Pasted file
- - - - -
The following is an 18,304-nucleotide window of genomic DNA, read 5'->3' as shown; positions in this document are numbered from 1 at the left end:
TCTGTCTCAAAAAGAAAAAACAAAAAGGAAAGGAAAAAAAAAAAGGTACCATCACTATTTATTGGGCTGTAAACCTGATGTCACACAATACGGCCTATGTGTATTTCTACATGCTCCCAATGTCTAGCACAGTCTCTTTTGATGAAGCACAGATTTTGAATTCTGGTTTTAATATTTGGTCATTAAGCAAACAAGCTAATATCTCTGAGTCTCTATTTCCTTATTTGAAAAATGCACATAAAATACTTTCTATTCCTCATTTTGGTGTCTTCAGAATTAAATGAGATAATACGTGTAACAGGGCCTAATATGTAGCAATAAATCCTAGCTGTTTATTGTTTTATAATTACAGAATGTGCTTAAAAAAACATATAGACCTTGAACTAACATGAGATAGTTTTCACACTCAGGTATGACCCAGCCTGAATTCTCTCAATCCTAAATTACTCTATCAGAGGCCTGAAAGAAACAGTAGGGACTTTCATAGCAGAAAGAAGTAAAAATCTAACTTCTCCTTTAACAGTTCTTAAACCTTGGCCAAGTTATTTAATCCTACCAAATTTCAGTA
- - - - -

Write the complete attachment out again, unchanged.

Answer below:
The following is an 18,304-nucleotide window of genomic DNA, read 5'->3' as shown; positions in this document are numbered from 1 at the left end:
TCTGTCTCAAAAAGAAAAAACAAAAAGGAAAGGAAAAAAAAAAAGGTACCATCACTATTTATTGGGCTGTAAACCTGATGTCACACAATACGGCCTATGTGTATTTCTACATGCTCCCAATGTCTAGCACAGTCTCTTTTGATGAAGCACAGATTTTGAATTCTGGTTTTAATATTTGGTCATTAAGCAAACAAGCTAATATCTCTGAGTCTCTATTTCCTTATTTGAAAAATGCACATAAAATACTTTCTATTCCTCATTTTGGTGTCTTCAGAATTAAATGAGATAATACGTGTAACAGGGCCTAATATGTAGCAATAAATCCTAGCTGTTTATTGTTTTATAATTACAGAATGTGCTTAAAAAAACATATAGACCTTGAACTAACATGAGATAGTTTTCACACTCAGGTATGACCCAGCCTGAATTCTCTCAATCCTAAATTACTCTATCAGAGGCCTGAAAGAAACAGTAGGGACTTTCATAGCAGAAAGAAGTAAAAATCTAACTTCTCCTTTAACAGTTCTTAAACCTTGGCCAAGTTATTTAATCCTACCAAATTTCAGTA